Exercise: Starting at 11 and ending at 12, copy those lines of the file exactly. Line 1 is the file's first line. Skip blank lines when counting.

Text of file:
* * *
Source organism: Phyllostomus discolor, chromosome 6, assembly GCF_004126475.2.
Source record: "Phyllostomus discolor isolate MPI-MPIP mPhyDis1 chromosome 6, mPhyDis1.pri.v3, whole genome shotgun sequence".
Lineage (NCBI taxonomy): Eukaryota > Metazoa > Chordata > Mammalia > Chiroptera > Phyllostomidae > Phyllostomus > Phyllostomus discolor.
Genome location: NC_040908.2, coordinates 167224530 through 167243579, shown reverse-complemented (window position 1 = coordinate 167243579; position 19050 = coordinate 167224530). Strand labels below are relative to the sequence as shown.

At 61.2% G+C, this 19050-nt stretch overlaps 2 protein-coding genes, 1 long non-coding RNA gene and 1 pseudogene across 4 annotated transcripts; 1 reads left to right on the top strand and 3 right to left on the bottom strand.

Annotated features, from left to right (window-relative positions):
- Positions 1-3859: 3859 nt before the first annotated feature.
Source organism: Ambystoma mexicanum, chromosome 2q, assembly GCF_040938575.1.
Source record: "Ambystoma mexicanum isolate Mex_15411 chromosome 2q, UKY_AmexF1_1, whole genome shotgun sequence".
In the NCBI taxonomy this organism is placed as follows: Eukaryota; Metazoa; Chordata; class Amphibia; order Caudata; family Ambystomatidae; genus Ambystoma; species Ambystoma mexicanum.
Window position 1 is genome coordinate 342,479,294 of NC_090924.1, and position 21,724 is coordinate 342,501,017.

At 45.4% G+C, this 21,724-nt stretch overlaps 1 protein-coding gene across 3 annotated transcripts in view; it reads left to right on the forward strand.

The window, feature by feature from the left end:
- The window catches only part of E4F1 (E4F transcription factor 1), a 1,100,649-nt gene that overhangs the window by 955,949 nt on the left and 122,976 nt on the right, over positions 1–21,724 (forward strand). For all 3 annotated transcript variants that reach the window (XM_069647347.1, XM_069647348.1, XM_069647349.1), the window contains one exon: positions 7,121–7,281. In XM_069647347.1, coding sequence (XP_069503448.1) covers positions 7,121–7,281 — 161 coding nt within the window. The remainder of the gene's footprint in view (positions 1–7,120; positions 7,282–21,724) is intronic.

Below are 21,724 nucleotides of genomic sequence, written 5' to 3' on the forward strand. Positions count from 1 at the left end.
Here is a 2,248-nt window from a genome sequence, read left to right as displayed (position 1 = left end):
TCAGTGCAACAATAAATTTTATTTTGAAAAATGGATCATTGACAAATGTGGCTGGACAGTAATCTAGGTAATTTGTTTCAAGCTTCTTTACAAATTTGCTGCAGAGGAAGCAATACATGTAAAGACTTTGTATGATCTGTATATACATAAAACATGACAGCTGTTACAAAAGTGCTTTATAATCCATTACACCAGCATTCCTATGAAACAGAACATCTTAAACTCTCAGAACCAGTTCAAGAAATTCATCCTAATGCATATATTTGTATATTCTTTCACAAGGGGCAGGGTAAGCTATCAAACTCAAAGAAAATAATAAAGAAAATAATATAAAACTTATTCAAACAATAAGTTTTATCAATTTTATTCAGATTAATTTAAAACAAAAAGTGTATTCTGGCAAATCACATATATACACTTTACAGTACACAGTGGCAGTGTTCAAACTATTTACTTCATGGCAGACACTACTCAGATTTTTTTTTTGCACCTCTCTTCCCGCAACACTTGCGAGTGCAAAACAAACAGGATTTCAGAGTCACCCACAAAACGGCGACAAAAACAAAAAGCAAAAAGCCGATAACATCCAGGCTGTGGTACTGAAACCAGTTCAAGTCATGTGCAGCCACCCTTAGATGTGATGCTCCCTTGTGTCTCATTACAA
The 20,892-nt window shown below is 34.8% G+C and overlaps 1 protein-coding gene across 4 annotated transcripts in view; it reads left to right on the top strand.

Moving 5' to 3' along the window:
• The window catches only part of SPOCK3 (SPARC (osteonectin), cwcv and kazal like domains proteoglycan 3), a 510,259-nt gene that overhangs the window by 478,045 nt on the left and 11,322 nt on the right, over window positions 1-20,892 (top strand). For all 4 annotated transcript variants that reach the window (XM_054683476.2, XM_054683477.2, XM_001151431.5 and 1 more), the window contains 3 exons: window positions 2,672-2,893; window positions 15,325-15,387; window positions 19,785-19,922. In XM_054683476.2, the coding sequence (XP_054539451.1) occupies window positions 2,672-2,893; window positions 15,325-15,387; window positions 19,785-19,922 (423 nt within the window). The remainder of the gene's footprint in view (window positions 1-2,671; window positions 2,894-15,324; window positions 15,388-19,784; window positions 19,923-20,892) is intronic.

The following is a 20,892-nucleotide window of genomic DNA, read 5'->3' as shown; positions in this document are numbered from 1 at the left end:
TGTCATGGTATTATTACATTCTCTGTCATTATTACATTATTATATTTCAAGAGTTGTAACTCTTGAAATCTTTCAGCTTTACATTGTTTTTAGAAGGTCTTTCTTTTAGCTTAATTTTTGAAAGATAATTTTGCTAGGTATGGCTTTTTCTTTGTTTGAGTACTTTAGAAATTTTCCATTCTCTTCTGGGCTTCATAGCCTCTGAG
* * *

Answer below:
Window position 1 is genome coordinate 342,479,294 of NC_090924.1, and position 21,724 is coordinate 342,501,017.

At 45.4% G+C, this 21,724-nt stretch overlaps 1 protein-coding gene across 3 annotated transcripts in view; it reads left to right on the forward strand.